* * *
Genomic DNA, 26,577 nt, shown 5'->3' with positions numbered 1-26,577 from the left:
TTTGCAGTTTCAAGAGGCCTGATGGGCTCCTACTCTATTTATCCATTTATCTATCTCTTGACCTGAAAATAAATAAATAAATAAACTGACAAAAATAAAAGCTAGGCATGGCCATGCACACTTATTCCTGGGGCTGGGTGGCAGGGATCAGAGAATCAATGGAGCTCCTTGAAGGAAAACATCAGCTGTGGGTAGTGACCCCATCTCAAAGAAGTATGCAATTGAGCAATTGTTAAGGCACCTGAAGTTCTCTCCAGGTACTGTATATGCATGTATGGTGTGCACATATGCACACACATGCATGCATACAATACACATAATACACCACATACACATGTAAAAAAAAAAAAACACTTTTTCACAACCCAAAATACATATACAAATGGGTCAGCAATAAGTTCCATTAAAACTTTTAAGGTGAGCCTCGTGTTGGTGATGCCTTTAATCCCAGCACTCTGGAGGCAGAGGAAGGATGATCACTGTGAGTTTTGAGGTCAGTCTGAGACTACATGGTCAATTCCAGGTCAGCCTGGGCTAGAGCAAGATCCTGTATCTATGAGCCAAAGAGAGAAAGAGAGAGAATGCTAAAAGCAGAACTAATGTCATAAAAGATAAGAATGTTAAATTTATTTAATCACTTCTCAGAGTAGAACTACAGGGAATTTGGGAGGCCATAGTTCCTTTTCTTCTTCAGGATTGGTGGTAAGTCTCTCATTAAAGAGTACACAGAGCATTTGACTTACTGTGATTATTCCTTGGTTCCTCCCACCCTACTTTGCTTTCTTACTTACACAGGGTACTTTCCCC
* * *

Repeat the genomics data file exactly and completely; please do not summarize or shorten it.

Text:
Genomic DNA, 26,577 nt, shown 5'->3' with positions numbered 1-26,577 from the left:
TTTGCAGTTTCAAGAGGCCTGATGGGCTCCTACTCTATTTATCCATTTATCTATCTCTTGACCTGAAAATAAATAAATAAATAAACTGACAAAAATAAAAGCTAGGCATGGCCATGCACACTTATTCCTGGGGCTGGGTGGCAGGGATCAGAGAATCAATGGAGCTCCTTGAAGGAAAACATCAGCTGTGGGTAGTGACCCCATCTCAAAGAAGTATGCAATTGAGCAATTGTTAAGGCACCTGAAGTTCTCTCCAGGTACTGTATATGCATGTATGGTGTGCACATATGCACACACATGCATGCATACAATACACATAATACACCACATACACATGTAAAAAAAAAAAAACACTTTTTCACAACCCAAAATACATATACAAATGGGTCAGCAATAAGTTCCATTAAAACTTTTAAGGTGAGCCTCGTGTTGGTGATGCCTTTAATCCCAGCACTCTGGAGGCAGAGGAAGGATGATCACTGTGAGTTTTGAGGTCAGTCTGAGACTACATGGTCAATTCCAGGTCAGCCTGGGCTAGAGCAAGATCCTGTATCTATGAGCCAAAGAGAGAAAGAGAGAGAATGCTAAAAGCAGAACTAATGTCATAAAAGATAAGAATGTTAAATTTATTTAATCACTTCTCAGAGTAGAACTACAGGGAATTTGGGAGGCCATAGTTCCTTTTCTTCTTCAGGATTGGTGGTAAGTCTCTCATTAAAGAGTACACAGAGCATTTGACTTACTGTGATTATTCCTTGGTTCCTCCCACCCTACTTTGCTTTCTTACTTACACAGGGTACTTTCCCC